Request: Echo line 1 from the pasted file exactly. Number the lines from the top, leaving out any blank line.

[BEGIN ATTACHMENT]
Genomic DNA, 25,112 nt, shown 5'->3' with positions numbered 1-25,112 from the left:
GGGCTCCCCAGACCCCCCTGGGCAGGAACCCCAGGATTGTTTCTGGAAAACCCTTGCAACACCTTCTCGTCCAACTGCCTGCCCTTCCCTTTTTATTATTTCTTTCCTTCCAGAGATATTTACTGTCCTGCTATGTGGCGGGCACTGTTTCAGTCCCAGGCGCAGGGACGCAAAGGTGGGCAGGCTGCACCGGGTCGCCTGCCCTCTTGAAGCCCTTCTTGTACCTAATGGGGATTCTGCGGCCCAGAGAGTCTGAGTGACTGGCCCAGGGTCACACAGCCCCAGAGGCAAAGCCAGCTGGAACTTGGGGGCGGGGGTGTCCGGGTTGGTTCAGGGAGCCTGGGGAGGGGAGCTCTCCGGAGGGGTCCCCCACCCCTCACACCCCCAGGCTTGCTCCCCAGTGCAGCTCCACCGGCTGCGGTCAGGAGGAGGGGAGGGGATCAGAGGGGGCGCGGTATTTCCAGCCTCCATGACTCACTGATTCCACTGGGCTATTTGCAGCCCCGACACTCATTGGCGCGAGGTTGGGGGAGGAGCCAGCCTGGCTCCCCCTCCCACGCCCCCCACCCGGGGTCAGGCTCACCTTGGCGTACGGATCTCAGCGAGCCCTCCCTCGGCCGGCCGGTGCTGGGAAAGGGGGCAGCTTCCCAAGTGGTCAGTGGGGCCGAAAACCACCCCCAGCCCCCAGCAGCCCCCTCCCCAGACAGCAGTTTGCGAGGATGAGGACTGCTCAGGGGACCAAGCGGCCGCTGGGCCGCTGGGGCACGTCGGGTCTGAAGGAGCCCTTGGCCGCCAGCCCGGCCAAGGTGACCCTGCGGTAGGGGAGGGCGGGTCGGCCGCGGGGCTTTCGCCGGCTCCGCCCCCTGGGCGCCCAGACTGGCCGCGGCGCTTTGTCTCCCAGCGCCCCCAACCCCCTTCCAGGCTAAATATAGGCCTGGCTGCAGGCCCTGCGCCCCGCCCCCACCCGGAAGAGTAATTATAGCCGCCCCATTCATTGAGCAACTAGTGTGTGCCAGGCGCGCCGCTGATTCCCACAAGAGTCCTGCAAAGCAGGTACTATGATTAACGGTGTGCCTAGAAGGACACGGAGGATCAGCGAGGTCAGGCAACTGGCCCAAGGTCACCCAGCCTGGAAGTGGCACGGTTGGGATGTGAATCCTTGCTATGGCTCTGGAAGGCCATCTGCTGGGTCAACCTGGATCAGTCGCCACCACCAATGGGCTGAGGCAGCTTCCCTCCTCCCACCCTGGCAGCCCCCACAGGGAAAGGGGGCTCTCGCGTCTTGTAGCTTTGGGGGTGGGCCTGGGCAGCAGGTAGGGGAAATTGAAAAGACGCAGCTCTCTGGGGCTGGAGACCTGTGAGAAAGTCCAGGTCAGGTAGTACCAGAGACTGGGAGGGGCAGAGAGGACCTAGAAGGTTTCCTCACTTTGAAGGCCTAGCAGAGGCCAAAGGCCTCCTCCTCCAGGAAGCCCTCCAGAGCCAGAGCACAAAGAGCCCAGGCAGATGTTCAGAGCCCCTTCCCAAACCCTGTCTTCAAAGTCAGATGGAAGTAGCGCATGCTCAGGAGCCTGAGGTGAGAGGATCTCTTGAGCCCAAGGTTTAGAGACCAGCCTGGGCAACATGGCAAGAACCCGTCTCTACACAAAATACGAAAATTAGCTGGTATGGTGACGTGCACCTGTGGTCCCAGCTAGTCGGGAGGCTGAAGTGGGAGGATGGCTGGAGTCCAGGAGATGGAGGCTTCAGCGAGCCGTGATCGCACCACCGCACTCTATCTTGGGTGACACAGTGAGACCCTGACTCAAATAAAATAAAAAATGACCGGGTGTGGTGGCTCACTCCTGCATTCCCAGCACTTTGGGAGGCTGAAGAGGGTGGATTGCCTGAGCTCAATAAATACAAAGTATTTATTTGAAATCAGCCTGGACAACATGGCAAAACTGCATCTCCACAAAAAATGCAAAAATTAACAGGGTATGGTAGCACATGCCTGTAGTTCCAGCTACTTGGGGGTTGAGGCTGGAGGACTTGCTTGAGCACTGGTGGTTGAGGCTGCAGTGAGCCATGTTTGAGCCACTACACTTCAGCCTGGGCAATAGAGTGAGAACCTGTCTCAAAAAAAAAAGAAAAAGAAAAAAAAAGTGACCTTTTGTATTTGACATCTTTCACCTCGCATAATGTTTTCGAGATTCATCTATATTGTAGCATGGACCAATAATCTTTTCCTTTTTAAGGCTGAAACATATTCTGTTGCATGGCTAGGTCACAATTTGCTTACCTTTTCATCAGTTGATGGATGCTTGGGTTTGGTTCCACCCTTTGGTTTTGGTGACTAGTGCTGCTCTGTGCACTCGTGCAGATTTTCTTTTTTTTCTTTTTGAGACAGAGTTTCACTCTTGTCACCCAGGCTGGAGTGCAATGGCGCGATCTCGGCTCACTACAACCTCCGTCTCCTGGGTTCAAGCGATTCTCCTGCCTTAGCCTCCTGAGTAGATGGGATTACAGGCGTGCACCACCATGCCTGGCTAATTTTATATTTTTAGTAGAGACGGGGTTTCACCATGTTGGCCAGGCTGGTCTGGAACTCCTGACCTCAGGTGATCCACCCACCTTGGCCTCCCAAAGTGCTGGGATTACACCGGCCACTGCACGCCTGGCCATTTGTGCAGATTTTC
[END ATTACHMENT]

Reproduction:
Genomic DNA, 25,112 nt, shown 5'->3' with positions numbered 1-25,112 from the left: